In Britain, the Kids Are Alright

By Rick Steves
Exhibit at the Tower of London, England
The Tower of London's dragon, made of old weaponry, thrills visitors young and old. (photo: Dominic Arizona Bonuccelli)
Central Pier, Blackpool, England
Blackpool is England's well-worn yet still glittering seaside city of amusement-park fun. (photo: Tom Griffin)

Imagine being a kid forced to spend a big part of your summer vacation with robo-tourist Rick Steves (alias Dad). My kids Jackie and Andy did that a lot when they were young. I always considered it a great education for them, but they also had a lot of fun. One of their favorite destinations, Great Britain, enthralled them with colorful pageantry and evocative historical sights. Here's what impressed them the most.

In London, the Buckingham Palace Changing of the Guard features stone-faced, red-coated, bearskin-hatted sentries changing posts with much fanfare. Kids are particularly fascinated by the Horse Guards, with their colorful dismounting ceremony. At the Tower of London, the Beefeater tour plays off kids in a fun way — mine were captivated by the medieval knight who demonstrated sword fighting tactics, nearly killing his squire. The crown jewels are awesome, and youngsters love the giant dragon made out of old weapons and armor in the Arsenal.

For a little cultural history in the big city, visit Shakespeare's Globe Theatre. First tour the theater to learn about how and why it was built like the original from 1600, then take in a show. My kids loved the "groundling" tickets — we saw the play right up front, with our elbows on the stage. The actors involve the audience…especially the groundlings.

All around Britain, open-air folk museums are fun and enlightening — a magic carpet ride through a culture's past. Durham's 300-acre Beamish Museum, which re-creates life in northeast England during the 1820s, 1900s, and 1940s, is the best museum of its type. It takes at least three hours to explore the various sections: 1900s Pit Village and Colliery (a coal-mining settlement with an actual mine), 1900s Town (a street lined with real shops), 1820s Pockerley (a "gentleman farmer's" manor house, church, and garden), and 1940s Farm. This isn't a wax museum — if you touch the exhibits, they may smack you.

Similarly, in Wales, 100-acre St. Fagans National Museum of History near Cardiff models traditional Welsh folk life with carefully reconstructed and fully furnished historic buildings, as well as a "castle" (actually a Tudor-era manor house) that offers a glimpse of how the other half lived. Its workshops feature busy craftsmen eager to demonstrate their skills, and each house comes equipped with a local expert warming up beside a toasty fire. Kids can ask questions — and they should: Everyone here is happy to tell you anything you want to know about how Welsh life was lived when these buildings were new.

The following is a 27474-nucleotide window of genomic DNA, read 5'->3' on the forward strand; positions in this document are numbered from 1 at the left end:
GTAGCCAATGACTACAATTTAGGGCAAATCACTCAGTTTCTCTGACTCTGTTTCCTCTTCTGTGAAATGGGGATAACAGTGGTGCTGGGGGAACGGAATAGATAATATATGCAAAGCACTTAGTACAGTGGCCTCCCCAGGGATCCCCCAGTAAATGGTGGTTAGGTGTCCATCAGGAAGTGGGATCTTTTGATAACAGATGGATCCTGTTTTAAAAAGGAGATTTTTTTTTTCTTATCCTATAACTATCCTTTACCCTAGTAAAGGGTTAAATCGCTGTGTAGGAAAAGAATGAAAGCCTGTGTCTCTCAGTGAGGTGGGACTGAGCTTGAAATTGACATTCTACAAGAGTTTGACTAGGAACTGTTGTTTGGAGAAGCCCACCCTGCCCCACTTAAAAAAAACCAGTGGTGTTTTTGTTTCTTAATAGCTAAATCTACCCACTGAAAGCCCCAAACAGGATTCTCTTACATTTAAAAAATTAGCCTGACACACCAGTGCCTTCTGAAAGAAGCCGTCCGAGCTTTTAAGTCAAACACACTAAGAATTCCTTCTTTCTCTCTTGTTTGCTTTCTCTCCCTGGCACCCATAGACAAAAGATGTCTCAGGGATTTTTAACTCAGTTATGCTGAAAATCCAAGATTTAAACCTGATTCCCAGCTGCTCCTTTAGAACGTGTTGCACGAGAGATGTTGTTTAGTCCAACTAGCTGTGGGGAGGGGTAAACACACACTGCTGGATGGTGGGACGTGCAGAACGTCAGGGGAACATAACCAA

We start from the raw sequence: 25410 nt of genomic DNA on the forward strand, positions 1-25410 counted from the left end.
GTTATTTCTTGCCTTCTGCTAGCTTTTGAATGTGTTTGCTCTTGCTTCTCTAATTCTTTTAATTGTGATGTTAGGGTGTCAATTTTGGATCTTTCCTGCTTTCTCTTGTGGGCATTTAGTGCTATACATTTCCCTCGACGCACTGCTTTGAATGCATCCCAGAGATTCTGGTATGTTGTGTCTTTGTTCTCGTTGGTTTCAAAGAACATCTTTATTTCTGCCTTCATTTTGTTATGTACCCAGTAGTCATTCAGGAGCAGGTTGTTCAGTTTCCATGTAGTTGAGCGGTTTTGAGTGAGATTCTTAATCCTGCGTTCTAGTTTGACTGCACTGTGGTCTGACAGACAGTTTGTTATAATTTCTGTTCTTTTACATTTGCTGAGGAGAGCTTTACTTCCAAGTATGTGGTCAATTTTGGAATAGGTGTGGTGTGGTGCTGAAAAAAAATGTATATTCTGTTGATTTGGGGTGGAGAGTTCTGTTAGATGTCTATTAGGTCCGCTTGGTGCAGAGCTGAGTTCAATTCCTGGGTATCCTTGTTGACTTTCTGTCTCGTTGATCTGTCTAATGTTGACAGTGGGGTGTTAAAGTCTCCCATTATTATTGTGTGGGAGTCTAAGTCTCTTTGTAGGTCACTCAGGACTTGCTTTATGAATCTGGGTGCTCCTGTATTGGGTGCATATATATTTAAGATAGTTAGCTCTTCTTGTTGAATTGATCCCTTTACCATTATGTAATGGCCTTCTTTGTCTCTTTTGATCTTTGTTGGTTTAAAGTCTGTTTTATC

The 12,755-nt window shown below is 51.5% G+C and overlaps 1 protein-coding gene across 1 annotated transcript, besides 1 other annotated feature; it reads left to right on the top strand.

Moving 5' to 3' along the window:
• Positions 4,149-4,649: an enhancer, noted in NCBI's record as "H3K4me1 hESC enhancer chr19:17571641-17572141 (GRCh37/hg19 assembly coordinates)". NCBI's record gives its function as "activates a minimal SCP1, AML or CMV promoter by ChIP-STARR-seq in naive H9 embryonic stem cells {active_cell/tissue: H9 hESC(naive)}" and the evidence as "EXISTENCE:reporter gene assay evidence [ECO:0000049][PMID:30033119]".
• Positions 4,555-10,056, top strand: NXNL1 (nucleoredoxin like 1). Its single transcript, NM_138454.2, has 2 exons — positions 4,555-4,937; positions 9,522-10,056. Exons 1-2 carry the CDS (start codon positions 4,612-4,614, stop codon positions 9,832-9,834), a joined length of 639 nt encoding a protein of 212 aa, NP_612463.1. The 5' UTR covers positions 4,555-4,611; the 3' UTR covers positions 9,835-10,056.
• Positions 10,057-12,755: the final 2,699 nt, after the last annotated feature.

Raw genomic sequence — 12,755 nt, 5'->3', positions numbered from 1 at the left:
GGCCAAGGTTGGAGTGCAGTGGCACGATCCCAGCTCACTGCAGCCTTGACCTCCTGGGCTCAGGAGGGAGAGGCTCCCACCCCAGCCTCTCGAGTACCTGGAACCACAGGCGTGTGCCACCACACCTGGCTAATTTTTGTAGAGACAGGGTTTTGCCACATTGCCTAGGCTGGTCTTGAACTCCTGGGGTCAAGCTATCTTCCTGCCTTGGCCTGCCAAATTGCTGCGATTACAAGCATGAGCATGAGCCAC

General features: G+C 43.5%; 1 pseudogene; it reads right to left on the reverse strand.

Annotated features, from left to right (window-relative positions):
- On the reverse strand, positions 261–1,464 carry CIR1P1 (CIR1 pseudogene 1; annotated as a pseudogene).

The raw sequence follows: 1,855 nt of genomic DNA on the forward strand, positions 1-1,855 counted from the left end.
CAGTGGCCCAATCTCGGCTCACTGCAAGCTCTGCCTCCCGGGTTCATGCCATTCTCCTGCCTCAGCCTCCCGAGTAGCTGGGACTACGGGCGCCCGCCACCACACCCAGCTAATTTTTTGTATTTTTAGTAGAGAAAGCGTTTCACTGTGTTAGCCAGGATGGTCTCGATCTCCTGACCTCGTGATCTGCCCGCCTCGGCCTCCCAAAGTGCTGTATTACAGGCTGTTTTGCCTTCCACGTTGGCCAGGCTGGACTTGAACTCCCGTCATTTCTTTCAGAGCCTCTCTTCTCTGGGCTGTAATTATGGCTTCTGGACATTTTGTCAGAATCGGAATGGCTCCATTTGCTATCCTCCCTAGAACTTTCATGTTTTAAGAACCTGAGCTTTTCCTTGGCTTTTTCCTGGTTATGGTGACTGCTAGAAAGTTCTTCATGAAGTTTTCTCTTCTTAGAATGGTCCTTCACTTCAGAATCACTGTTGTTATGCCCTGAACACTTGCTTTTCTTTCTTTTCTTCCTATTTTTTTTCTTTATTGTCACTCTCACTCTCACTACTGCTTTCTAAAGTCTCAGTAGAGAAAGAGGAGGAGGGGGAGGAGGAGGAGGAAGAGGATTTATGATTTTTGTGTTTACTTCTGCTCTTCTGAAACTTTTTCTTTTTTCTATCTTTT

Castles are another slice of history popular with the younger set. Just north of Stratford-Upon-Avon, you'll find England's single most spectacular castle: Warwick. This medieval masterpiece, which has been turned into a virtual theme park, is extremely touristy — but it's also historic and fun, and may well be Britain's most kid-friendly experience. It's a fairy-tale fortress that's entertaining from dungeon to lookout. Kids love the costumed docents who perform fantastic demonstrations of medieval weapons.

Edinburgh Castle is another a fascinating and multifaceted sight where you can walk the ramparts, see old-time military gear, and ogle the stunning crown jewels of Scotland. There's also plenty of ghostly history in Scotland's capital city. A variety of companies lead spooky walks around town, providing an entertaining and affordable night out for the whole family. Or, for an unusual peek at Edinburgh's gritty, plague-ridden past, join a costumed performer on The Real Mary King's Close, an hour-long trip through an excavated underground street near the Royal Mile. Tours include a goofy, crowd-pleasing ghost story or two, but focus on authentic and historical insight into a part of town entombed by later construction.

The unique nature and wildlife of the British Isles is also an important source of tradition. My kids' favorite outdoors experience was guided horseback riding through the Cotswolds, as Brits have been doing for centuries. They also enjoyed taking tractor rides at the Cotswold Farm Park, which houses endangered breeds of native British animals. The Cotswold Falconry Centre has dozens of eagles, falcons, owls, and other birds, and a hair-raising demonstration, with birds of prey swooping inches over your head.

To show the kids a lesser-known side of Britain's past, visit a crusty seaside resort such as Brighton or Blackpool — both of them resort towns that grew up with the Industrial Revolution. In the mid-1800s, entire mill towns would close down and take a two-week break to stroll beachside promenades in resorts like these. Both Brighton and Blackpool have a year-round carnival atmosphere with rides, garish arcade games, tacky souvenirs, and faces made sticky with "toffee" (caramel) apples and "candy floss" (cotton candy). Blackpool's Pleasure Beach amusement park also boasts some of Britain's best white-knuckle roller coasters. Brighton and Blackpool are as English as the King — and considerably more fun.

With so much history and tradition to uncover, taking your kids to Britain is an unforgettable family vacation. Your kids get to take home a great souvenir — a better grasp of the richness of history and a deeper understanding of the vastness of our world. And, in my book, that's good parenting.